Hana-Bi (1997)
a.k.a. Fireworks

D: Takeshi Kitano
S: Takeshi Kitano, Kayoko Kishimoto, Ren Osugi

From its enigmatic opening shots to its gut wrenching final moments, 'Beat' Takeshi's latest film continually reminds us that he possesses one of the most distinctive and unique visions in contemporary world cinema. Playful but dark, despairing but uplifting, Hana-Bi embraces its complex and contradictory emotions and embodies them in the character played by the actor/director himself. Inscrutable and taciturn to the point of parody, he strides through the film with the physical presence of an action hero and the perceptible inner depth of any great performer. Here he plays a retired policeman who attempts to provide his wife and his partner with moments of solace as his last act of kindness in repayment of an unspoken moral debt following a daring bank robbery.

Like a Japanese Clint Eastwood, Kitano's mature cineaste's grasp of the form allows him to transcend the limitations of genre and produce variations on a theme which are both realistic in themselves and yet transparently formulaic. Kitano's favoured model has been the gangster film (Sonatine, Boiling Point), and the world of Hana-Bi is one populated with thuggish yakuza, violent shoot outs and fisticuffs and a detective sub plot. But it is also enlivened by the interjection of moments of vivid beauty and colour, and even tenderness. From the shots of his recent paintings which form the opening credits and continue to play a part in the film's pacing to the continuing presence of bright-coloured flowers in the foreground and background of otherwise ordinary images of the city, Kitano incorporates multiple image systems into his narrative which give the feeling of poetry despite the subject matter.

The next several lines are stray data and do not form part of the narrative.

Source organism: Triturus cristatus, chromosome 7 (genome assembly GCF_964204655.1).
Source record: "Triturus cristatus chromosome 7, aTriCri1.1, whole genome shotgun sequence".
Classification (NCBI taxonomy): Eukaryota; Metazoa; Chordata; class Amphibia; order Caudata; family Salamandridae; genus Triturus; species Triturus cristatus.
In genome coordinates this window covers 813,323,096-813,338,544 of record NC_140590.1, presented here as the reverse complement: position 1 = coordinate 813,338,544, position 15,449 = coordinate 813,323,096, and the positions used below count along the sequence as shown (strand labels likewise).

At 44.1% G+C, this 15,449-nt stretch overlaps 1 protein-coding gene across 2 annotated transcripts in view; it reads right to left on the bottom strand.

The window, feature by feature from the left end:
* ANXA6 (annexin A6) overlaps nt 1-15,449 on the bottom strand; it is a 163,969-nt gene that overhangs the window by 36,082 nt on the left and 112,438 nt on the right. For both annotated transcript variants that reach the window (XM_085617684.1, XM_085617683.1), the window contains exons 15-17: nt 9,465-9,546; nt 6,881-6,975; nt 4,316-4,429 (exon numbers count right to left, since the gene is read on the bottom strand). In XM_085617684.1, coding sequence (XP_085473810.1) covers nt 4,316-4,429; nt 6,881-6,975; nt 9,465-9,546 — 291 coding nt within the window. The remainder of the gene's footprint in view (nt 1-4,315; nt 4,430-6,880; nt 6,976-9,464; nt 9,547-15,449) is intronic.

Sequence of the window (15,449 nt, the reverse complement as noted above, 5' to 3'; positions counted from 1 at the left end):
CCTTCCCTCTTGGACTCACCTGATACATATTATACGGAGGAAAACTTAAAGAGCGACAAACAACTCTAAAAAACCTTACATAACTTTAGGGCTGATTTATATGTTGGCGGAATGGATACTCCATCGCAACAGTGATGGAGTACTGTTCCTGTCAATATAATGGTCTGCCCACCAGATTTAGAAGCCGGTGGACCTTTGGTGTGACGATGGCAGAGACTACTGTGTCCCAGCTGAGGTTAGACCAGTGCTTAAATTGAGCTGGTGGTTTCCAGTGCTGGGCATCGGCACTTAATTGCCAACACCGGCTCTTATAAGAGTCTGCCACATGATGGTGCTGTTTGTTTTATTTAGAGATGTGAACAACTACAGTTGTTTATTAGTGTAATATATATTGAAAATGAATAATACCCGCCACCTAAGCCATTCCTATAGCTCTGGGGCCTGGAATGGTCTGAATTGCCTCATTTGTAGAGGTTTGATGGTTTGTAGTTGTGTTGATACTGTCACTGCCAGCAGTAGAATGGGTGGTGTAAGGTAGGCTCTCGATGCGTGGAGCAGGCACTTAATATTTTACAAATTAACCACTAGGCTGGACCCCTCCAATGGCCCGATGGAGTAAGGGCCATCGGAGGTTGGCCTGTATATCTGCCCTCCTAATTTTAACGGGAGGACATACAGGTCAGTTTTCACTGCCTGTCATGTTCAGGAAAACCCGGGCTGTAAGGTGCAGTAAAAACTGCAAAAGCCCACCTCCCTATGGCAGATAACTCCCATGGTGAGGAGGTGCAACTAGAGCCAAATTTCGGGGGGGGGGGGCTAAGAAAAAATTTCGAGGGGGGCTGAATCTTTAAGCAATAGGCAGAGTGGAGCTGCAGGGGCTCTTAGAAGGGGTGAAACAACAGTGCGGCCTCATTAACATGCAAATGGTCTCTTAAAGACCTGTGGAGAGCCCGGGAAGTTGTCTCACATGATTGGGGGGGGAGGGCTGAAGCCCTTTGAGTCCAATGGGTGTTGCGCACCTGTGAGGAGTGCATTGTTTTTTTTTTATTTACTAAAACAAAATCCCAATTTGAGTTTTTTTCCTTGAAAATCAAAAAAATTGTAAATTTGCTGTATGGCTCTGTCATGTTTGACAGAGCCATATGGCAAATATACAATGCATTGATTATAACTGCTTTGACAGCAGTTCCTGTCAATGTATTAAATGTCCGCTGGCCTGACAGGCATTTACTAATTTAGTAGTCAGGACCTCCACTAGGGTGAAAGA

The film consists largely of carefully composed tableaux where characters sometimes speak and sometimes do not need to in order for the drama of their relationships to be played out in a landscape which is integral to their states of mind. Kitano sits wordlessly at his table with his grieving wife and plays board games, his paralysed partner sits staring at the sea as it laps around the wheels of his chair, a sinister yakuza faces off against the cop holding an empty gun to his head. There are also momentary engagements with strange and strange and outlandish people who populate this world including a gruff junkyard owner and his glue-sniffing female assistant which make it seem a bit like a Coen Brothers movie. But while the film is deliberately paced, with the benefit of a sneaky flashback-flash forward structure and some deft balancing of moments of sudden and extreme violence with long stretches of agonising build-up, the film is never less than involving. It does not forego the pleasures of good storytelling in the name of some nebulous 'artistic' goal.

Kitano's films are pure art in that they are an attempt to make sense of the shapes and sensations which define the artist's world both for his benefit and that of a prospective patron. Hana-Bi is self-reflexively concerned with the meaning and production of art as the paralysed cop struggles with drawing and painting to relieve his frustration. Kitano's paintings are used to provide counterpoint and illustration, from the images of creatures with flowers instead of heads to the final work entitled "Suicide." But it is a popular art (or perhaps populist) which never sacrifices comprehensibility for ambiguity merely for the sake of it. Though it is a film replete with contradictions, it has a strong sense of character and honour which informs their interplay. Audiences will find it touching and funny, tragic and epic and may find themselves shocked by its scenes of physical violence not simply because of their intensity, but their place and function in the film.

It may still be however that Kitano remains somewhat rarefied for general English-speaking audiences and when compared with a hit like Shall We Dance? comes more obviously from an entirely different cultural tradition than western audiences are accustomed to. But there are many rewards for viewers with sufficient motivation and particularly fans of his previous work.

Review by Harvey O'Brien copyright 1998.